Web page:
- Balance, Balance and more balance! I agree that we need to have a ministry to call our own. When my children were young, (we came to the field when they were 3, 4, 5, 9, 10) I felt "home bound" because I was raising, homeschooling, and feeding my kids. So, I wrote in the front of my Bible, "As long as you have your husband and children to tend to, THEY ARE your ministry." I remember someone once said, "I'm investing in my children because someday when they are grown, my ministry will be multiplied through their ministry." It must have worked because our eldest son and his wife are here ministering to the Russian people; our second son and his family will be joining us this summer; our eldest daughter is married to a man called to Russia; our second daughter is already back here working and ministering with us, and our youngest is in medical school desiring to serve the Lord through medical missions. So, I feel that I'm reaping fruit from all these ministries because I was faithful to my main ministry of the family while our children were growing up. If you have a wonderful church ministry yet lose your children because they resent the ministry and think that it stole your attention from their needs, you've lost big time. So, like I said, "Balance, balance, balance!" It doesn't mean you can't have a ministry; it means that you should involve your children in whatever ministry you have and make it their ministry too. Hope this is understandable- I'm not condemning, just saying what worked for me. -Kathy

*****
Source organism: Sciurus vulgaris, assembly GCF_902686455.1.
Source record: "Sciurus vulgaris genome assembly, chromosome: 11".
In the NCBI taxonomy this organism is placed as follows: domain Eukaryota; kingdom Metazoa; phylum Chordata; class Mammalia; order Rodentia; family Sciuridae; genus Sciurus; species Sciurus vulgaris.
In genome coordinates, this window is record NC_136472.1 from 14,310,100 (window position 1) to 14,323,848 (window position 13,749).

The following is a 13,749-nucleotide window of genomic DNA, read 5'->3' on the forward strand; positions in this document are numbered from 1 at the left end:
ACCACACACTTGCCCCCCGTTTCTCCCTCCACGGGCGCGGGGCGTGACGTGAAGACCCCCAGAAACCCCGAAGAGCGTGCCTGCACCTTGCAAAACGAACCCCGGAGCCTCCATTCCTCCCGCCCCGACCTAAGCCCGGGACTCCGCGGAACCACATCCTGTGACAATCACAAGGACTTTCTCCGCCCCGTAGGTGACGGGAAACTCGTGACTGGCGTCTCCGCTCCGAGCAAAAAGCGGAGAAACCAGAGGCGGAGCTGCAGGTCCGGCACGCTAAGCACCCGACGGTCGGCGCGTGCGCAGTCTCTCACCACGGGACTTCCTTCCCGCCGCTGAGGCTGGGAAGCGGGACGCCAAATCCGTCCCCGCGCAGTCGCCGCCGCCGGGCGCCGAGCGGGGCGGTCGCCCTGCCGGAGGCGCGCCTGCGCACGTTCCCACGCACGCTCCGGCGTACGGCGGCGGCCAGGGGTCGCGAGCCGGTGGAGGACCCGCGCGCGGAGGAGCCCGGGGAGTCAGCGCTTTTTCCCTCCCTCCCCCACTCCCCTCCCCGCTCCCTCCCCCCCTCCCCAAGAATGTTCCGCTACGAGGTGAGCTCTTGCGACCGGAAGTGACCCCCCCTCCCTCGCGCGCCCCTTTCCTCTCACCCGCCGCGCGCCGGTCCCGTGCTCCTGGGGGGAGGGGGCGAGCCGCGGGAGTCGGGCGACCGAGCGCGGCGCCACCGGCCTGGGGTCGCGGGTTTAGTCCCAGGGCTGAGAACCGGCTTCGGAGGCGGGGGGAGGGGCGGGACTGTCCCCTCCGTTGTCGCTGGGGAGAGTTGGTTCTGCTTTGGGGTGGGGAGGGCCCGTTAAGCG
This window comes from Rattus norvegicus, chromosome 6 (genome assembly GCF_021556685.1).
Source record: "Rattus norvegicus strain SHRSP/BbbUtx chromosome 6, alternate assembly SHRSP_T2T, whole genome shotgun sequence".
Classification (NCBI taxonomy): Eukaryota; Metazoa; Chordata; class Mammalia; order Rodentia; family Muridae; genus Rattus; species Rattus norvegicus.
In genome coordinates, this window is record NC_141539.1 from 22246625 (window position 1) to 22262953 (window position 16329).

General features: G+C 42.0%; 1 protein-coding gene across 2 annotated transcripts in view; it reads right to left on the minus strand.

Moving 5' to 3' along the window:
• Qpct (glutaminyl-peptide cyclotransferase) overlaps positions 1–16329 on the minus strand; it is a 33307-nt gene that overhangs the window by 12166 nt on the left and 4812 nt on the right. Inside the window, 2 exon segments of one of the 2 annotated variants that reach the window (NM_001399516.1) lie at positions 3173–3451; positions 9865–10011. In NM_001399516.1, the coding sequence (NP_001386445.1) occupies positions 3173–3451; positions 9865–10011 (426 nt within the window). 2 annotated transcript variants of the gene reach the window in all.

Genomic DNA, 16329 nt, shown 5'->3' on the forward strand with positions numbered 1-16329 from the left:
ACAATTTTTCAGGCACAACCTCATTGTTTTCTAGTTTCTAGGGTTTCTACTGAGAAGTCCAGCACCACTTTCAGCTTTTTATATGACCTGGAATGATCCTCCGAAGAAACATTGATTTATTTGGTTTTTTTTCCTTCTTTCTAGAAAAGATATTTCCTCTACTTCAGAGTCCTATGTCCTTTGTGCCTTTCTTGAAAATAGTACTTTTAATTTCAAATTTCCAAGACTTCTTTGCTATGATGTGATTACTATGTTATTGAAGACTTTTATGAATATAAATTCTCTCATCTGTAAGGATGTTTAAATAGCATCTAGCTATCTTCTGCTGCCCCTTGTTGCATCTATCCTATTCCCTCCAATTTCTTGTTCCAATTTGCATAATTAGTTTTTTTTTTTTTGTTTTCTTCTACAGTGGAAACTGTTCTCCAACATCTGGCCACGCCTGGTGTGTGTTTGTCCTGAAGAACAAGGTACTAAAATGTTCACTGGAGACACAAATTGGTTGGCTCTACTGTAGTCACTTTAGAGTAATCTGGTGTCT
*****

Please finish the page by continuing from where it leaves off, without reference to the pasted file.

Come back next week for part 2.
Do you have anything to add? We would love to hear your comments.